"It doesn't break the business model, but it means free telephone service is impossible," said John Pescatore, the lead security analyst at Gartner Inc., a research group. "You might see add-on surcharges."

    Internet companies are starting to gear up for the federal requirements. Many Internet phone companies, including Vonage, which has the largest number of subscribers, already supply the police with the phone numbers that a person under court-sanctioned surveillance dials and the origin of calls he or she receives, plus information about the connections, like whether a conference call was convened. The vast majority of court orders for wiretapping involve this kind of monitoring, known as "trap and trace," which is typically used at the beginning of an investigation.

    The less frequent, but more complicated, monitoring request is to allow the police to listen to conversations as they occur. In those cases, the differences between the architecture of traditional circuit-switched phone networks and the Internet are crucial.

    With traditional phone networks, calls are routed through central circuit-switching stations, which connect long-haul phone networks and the wires that go into homes and offices. Typically, phone carriers have installed dedicated servers at or near the switches, which can isolate conversations from a specific phone number and send them to police agencies in a standardized format. In 1994, when federal wiretapping laws were revised, Congress initially set aside $500 million to help carriers pay for this extra equipment to route calls to the police.

    In tapping an Internet phone, police first need to find out which company is responsible for maintaining the phone number. That could be a big phone company, a cable company, an Internet phone provider or peer-to-peer services that match callers but do not aid in the transmission of the call. Law enforcement agencies could also ask broadband providers to isolate voice streams on their networks that are traveling to and from a specific location.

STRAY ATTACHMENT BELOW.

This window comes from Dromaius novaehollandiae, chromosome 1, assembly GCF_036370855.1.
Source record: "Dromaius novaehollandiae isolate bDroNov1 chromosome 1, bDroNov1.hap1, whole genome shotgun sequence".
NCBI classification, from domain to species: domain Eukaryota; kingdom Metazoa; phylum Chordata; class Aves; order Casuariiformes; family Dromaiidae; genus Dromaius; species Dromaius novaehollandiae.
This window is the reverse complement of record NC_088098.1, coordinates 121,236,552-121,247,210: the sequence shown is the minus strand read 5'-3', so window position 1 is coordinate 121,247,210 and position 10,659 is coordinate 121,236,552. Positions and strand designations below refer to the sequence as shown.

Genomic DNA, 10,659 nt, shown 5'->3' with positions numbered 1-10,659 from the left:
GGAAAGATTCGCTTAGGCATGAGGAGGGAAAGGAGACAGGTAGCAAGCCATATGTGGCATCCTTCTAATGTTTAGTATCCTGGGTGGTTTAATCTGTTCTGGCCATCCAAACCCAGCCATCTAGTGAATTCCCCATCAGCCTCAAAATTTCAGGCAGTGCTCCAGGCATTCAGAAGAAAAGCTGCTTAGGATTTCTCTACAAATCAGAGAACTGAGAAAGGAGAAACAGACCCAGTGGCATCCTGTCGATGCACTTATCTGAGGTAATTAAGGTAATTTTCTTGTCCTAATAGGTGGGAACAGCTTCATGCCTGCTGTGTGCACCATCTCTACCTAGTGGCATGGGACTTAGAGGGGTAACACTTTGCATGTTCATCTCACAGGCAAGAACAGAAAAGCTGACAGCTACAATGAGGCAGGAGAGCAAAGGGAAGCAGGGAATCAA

"In the circuit-switch world, the caller and content were in the domain of a single carrier," said Julius P. Knapp, a deputy chief in the Office of Engineering and Technology at the Federal Communications Commission. "In the Internet world, you have to identify who is in the best position to get the information."

    Once the F.B.I. determines the suspect's Internet phone provider, it orders the company to program its servers to intercept specified calls to and from the suspect's phone. When a phone call is not tapped, the server sends the call to its destination. When a call is to be tapped, the phone company's server instructs an Internet router to make a copy of the call and send it to the law enforcement agency.

    The task is complicated because the phone provider has to use special software to sniff out specific voice packets from among all the data packets traveling from the suspect's connection. Unlike traditional phone taps, this process does not reveal the caller's location, because users can plug their Internet phone modems into any broadband connection, even overseas.